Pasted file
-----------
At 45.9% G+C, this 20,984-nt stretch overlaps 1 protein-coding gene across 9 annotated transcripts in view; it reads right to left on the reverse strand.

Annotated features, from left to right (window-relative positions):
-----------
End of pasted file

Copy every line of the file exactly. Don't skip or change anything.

At 45.9% G+C, this 20,984-nt stretch overlaps 1 protein-coding gene across 9 annotated transcripts in view; it reads right to left on the reverse strand.

Annotated features, from left to right (window-relative positions):